Features

Coconut Milk

By Laura Yee

Nondairy milk and creamers can’t hang in the kitchen like the real deal—unless it’s coconut milk. Unlike other plant-based milks, such as soy and almond, coconut milk thickens as it cooks down and has the consistency and mouthfeel closest to dairy thanks to its fat content. The fat allows it to bind with THC, which makes it a good partner for infusing.

But we’re not talking about the coconut milk that has exploded on grocery store shelves in recent years. More often than not, coconut milk for cooking is the canned variety used in Thai and Indian recipes, consisting of coconut cream sometimes separated from the water. Just stir or gently warm it.

You’ll find the largest selection of coconut milk at Asian grocers, including the brand Aroy-D, which has no thickeners, gums or preservatives. It’s most often an ingredient in savory dishes but it can be used for making sweets. Coconut cream can be infused, too, but it’s usually sweetened and meant for desserts.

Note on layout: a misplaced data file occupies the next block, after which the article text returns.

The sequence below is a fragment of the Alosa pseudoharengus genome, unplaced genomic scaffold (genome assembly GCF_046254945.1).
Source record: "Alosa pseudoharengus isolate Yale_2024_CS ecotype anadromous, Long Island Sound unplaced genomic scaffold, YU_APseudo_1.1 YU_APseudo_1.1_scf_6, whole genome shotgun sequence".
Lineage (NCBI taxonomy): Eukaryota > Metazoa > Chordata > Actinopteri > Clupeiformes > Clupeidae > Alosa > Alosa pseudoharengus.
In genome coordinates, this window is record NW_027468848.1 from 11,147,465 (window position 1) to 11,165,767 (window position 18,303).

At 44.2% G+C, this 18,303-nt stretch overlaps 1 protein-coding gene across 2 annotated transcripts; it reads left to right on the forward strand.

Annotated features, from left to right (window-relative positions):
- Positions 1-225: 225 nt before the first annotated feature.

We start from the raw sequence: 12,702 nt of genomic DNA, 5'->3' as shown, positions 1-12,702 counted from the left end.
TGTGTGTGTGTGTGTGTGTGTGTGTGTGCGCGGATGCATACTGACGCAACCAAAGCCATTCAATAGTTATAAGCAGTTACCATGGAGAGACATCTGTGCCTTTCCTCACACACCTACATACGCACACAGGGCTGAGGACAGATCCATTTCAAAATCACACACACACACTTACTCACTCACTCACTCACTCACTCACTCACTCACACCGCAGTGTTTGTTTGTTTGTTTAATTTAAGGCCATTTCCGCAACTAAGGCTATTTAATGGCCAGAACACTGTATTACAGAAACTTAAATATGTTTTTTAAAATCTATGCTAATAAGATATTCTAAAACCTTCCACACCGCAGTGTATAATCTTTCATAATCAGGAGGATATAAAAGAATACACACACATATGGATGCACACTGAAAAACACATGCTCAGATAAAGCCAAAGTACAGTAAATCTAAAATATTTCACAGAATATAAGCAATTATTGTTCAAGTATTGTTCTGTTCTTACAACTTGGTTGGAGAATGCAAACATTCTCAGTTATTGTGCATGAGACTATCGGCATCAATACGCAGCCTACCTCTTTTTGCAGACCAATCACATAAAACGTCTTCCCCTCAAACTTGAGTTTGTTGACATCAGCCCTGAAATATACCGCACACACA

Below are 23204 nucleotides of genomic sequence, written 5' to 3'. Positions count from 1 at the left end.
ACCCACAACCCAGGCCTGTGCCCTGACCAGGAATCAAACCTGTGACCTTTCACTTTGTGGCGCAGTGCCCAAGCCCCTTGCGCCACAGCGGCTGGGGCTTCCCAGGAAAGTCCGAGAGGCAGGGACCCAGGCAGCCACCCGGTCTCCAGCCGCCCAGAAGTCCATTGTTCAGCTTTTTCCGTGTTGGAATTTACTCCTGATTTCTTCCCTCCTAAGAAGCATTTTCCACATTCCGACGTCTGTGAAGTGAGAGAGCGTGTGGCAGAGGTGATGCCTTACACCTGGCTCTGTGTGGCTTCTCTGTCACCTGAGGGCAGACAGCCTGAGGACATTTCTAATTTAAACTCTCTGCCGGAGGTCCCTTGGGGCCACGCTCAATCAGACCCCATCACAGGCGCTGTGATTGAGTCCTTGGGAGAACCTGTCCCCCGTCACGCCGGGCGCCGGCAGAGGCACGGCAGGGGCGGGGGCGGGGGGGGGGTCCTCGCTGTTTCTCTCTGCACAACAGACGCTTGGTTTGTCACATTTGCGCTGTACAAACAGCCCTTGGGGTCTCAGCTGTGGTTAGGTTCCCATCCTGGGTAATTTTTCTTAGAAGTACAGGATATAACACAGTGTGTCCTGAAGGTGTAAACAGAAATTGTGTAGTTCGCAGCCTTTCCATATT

Because coconut milk figures prominently into Asian cuisine, recipes will often lean that way, too. Think curries and coconut-based sauces accented with fish sauce or soy sauce. But don’t allow tradition to limit its use. Infused coconut milk can add creaminess to dressings or any sauce that calls for cream or butter.

Here are a few to get you started.

Tap here for Infused Coconut Milk recipe.

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